Journalist Alex Buchanan has come home to the remote British Columbia town he grew up in, but only because his estranged father is dying. For Alex, the homecoming holds a mix of memories, mostly bad. The only bright spot is reconnecting with Benji Morning, the childhood friend he never truly forgot. As boys, the strength of their bond had frightened Alex. But now that he’s confident in his bisexuality, he’s drawn back to quiet, soft-spoken Ben. Ben isn’t the same boy Alex left behind, though. His life has been overshadowed by the disappearance of his sister two decades earlier, and now a new break in the case threatens to undo the peace he’s worked so hard to attain. As Alex struggles to repair the relationship with his father before it’s too late, he finds himself caught up in a twenty-year-old mystery, a story he never expected, and a shocking truth that could affect his and Ben’s future together.
Dear Chris Scully,
I never tried your books before but after Ami whose reviewing opinions I value a great deal tweeted about you being her favorite author I was curious and asked book buddies on Amazon board to borrow your newest one, because I always enjoy mystery and suspense with romantic elements.
As my grade reflects, I had a mixed impression of this story. I thought it was well written and the guys together were really sweet, but romance was just a part of what the story claimed to be. And even while I really liked them in the present and in the past, I did not buy the long interval in between. As to the mystery and suspense, I had a whole lot of different issues with that storyline.
As the blurb tells you, Alex comes back to the town where he spent his childhood after many years because his father is dying and his sister asked him to come. Alex together with his sister and mother left town when he was thirteen after their parents divorced. His sister came back, but he basically never reconnected with his father, thinking his father did not care.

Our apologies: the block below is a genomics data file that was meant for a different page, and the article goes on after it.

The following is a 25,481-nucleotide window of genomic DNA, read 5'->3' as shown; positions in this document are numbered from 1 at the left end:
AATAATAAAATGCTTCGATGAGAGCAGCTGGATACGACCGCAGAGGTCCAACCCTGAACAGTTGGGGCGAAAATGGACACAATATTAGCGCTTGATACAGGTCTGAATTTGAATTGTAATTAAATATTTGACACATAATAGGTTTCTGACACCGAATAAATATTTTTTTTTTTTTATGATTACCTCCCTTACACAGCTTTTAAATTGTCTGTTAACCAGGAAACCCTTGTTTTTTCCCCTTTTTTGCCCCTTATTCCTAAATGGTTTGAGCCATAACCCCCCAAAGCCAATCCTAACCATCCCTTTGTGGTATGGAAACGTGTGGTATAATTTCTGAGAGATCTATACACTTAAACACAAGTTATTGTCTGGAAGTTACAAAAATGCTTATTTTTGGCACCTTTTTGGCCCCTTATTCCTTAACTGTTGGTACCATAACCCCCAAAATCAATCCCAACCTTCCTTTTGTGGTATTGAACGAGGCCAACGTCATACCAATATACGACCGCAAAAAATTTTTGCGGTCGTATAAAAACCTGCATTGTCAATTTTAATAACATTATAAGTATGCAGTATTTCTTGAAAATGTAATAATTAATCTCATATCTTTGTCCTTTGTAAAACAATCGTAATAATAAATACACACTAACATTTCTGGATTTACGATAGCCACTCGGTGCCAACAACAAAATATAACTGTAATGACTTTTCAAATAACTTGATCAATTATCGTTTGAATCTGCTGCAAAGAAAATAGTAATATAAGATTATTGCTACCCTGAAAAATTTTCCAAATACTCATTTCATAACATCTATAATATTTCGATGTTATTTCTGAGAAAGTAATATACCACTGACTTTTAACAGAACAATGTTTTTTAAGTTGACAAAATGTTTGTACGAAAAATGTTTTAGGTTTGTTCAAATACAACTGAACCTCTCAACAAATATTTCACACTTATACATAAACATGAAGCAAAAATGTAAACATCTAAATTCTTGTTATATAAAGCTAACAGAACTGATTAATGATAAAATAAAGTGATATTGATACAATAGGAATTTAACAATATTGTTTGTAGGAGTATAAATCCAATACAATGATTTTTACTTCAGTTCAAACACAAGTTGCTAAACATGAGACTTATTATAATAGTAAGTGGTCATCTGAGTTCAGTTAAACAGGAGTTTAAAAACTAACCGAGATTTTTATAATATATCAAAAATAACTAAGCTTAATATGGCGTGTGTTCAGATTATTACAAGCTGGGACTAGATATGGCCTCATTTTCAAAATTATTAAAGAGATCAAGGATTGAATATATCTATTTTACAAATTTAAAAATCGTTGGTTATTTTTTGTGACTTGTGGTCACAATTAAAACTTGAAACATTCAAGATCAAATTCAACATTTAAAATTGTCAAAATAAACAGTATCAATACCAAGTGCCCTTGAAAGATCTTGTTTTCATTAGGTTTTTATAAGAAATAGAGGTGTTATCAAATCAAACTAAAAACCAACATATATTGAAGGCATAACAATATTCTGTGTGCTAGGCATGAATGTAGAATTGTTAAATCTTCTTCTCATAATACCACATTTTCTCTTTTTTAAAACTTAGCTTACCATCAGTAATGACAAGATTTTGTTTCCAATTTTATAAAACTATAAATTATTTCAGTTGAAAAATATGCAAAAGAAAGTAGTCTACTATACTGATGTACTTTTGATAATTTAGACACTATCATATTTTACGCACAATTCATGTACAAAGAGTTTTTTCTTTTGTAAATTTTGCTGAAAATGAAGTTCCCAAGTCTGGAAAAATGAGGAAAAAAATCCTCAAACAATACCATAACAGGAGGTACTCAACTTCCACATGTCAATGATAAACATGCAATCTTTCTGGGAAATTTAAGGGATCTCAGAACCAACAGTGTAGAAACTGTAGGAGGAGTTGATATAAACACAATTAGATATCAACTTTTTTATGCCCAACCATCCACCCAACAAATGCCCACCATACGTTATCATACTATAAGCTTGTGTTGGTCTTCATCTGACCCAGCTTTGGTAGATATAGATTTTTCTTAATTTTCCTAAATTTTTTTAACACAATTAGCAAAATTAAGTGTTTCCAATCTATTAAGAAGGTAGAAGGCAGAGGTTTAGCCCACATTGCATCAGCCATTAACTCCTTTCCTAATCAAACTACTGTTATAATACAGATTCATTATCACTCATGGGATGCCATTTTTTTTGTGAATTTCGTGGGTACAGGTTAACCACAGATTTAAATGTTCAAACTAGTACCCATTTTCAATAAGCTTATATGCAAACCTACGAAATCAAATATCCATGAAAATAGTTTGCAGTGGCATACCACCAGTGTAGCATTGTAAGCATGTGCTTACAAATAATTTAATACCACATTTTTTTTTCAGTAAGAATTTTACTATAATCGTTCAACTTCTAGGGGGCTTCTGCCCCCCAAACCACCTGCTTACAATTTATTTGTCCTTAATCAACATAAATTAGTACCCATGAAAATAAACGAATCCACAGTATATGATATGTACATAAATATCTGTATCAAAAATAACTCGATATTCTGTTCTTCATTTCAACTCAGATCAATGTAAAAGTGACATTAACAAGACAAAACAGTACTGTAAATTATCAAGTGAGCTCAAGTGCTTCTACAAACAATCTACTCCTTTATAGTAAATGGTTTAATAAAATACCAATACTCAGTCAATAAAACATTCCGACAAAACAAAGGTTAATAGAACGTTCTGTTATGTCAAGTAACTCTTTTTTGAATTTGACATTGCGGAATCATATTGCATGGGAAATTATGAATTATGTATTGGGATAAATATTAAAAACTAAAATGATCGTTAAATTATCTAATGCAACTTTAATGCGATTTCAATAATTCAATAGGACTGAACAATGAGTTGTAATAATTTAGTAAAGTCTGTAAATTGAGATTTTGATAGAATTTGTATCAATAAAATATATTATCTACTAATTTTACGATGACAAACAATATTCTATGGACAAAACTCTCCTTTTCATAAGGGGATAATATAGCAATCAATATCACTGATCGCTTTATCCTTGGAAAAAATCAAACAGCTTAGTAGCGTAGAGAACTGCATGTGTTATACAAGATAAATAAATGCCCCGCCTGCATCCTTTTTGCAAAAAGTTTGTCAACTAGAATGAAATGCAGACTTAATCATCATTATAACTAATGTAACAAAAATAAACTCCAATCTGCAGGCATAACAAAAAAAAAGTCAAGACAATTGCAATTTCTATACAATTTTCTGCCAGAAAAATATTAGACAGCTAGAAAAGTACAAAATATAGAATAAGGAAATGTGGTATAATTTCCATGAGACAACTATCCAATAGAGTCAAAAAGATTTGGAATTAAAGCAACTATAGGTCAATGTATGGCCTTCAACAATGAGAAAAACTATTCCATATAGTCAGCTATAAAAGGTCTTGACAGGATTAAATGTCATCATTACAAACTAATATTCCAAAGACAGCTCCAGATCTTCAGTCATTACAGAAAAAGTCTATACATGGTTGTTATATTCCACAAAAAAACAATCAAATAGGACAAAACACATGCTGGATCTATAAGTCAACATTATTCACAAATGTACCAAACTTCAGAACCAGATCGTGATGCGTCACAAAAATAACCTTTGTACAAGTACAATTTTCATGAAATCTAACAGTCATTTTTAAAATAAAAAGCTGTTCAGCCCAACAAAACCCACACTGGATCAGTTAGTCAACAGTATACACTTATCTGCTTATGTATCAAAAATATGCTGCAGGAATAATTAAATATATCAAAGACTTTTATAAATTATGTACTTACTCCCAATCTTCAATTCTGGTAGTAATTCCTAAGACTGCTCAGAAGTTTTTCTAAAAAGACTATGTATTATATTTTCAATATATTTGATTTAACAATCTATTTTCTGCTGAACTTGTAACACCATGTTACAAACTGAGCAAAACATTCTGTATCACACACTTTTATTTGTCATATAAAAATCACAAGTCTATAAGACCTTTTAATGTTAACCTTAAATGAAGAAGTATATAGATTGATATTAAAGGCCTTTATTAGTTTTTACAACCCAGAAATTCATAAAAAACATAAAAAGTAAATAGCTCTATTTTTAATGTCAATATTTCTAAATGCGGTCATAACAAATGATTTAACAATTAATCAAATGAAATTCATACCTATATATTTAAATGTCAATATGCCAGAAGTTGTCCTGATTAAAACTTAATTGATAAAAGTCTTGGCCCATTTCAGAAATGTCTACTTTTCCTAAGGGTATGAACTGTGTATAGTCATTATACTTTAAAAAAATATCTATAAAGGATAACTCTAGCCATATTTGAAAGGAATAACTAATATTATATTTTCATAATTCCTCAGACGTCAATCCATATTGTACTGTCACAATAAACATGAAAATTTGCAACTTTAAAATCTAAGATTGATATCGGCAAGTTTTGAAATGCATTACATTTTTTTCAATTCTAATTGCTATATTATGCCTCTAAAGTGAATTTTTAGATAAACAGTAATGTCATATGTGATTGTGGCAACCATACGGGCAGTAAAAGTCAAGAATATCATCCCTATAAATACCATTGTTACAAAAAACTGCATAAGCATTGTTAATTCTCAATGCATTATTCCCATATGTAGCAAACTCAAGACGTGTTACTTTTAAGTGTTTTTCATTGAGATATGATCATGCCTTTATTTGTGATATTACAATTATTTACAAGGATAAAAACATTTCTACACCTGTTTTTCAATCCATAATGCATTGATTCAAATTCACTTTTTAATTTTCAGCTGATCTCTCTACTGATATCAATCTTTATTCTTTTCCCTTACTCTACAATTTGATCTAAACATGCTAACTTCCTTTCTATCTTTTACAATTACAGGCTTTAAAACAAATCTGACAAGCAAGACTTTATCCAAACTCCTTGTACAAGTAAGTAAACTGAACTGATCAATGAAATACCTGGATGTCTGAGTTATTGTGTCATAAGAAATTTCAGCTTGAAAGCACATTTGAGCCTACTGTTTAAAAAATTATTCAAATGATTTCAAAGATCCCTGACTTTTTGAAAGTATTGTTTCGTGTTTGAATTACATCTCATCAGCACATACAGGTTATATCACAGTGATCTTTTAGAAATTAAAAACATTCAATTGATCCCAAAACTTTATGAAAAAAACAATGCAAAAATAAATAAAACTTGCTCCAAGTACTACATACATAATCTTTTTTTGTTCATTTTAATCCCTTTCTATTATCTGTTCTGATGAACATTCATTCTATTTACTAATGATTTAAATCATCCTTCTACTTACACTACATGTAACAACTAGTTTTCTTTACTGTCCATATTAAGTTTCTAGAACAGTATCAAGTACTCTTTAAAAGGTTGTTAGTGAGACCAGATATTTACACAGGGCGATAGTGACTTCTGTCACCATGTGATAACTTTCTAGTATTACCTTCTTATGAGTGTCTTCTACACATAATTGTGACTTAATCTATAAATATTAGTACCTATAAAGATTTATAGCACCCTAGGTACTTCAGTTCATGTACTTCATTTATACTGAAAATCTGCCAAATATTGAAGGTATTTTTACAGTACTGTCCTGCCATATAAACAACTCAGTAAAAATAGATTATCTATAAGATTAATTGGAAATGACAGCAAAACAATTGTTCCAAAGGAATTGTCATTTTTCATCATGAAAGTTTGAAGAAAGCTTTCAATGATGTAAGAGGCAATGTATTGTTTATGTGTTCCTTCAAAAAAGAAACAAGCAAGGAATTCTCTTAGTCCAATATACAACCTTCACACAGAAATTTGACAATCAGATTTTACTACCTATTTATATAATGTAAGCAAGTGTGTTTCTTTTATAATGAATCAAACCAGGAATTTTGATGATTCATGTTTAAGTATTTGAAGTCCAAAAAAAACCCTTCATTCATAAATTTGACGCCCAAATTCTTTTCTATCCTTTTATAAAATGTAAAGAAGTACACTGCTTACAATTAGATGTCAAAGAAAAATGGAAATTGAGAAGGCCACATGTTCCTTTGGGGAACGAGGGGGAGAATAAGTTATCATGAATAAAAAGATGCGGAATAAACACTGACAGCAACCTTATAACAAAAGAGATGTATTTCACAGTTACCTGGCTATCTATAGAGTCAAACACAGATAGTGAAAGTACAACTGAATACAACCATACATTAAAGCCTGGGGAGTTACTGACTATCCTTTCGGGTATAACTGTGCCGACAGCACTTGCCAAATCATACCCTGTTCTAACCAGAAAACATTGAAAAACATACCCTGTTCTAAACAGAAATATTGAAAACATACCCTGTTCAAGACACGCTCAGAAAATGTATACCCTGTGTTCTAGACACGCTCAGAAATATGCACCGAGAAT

Alex also parted ways with his best friend Benji a/k/a/ Ben Morning. By the way, I had never been a fan of talking names and I got that Ben was a bright spot in Alex's life even without last name "Morning." Although Alex knew about Ben's crush on him, Alex was still a bit confused. He seemed to know that he liked boys, but he also liked girls. I don't blame a thirteen year old kid for being confused by the way. In any event all they had before Alex left was one kiss and Benji kissed him. They didn't fight about it thank goodness, but neither did they have time to figure out what they really wanted and whether they wanted to be more than friends.
Twenty years passed and Alex is back. He came to see his father but he also wanted to see what happened to Benji.
And "twenty years passed" is the main problem I had with their romance. Granted, the author does pay lip service to the idea that it is ridiculous that Alex would be pining for the boy he left at thirteen no matter how good of the friends they were. And Alex says that his life was okay, he lived a relatively happy life, etc (paraphrasing here). However all of this is one short paragraph and the moment Alex sees adult Ben basically all the feelings come back rushing in.
Note that I would have had no problem with them actually getting to know each other all over again and *falling in love* now as adults. But that's not what we get here in my opinion. Alex does not just fall in love with Ben all over again. He remembers what it was for both of them at thirteen and he talks about Benji being his home at thirteen and no matter how ridiculous it is to meet his soulmate at thirteen, he did.
I am sorry, but the writer here did not get through my suspension of disbelief here at all. Twenty years, twenty years after good friendship and one kiss was not enough to convince me. Even if they were childhood sweethearts, I needed more to be convinced that these particular childhood sweethearts just needed to see each other after twenty years and boom all the feelings came back.
As I said above, I thought Alex and Ben on page were very good actually, but unfortunately they did not exist in a vacuum in the present and I just didn't buy the twenty year interval.
But you will ask me what about suspense storyline? Here is the set up. Ben's sister Misty supposedly ran away twenty years ago and only very recently her abandoned car was found. Their mother always thought that her daughter had died, but now she's asking questions again. Ben thinks the past should stay buried and that answers will only bring her more grief.
Reluctantly Alex starts to investigate on his own especially since his dying dad seems to bring up Misty's name several times in the hospital.
I will not tell you what happened of course. However I will say that suspense really was not that suspenseful to me - maybe because of such small cast of characters or such very obvious hinting which was done very early in the narrative.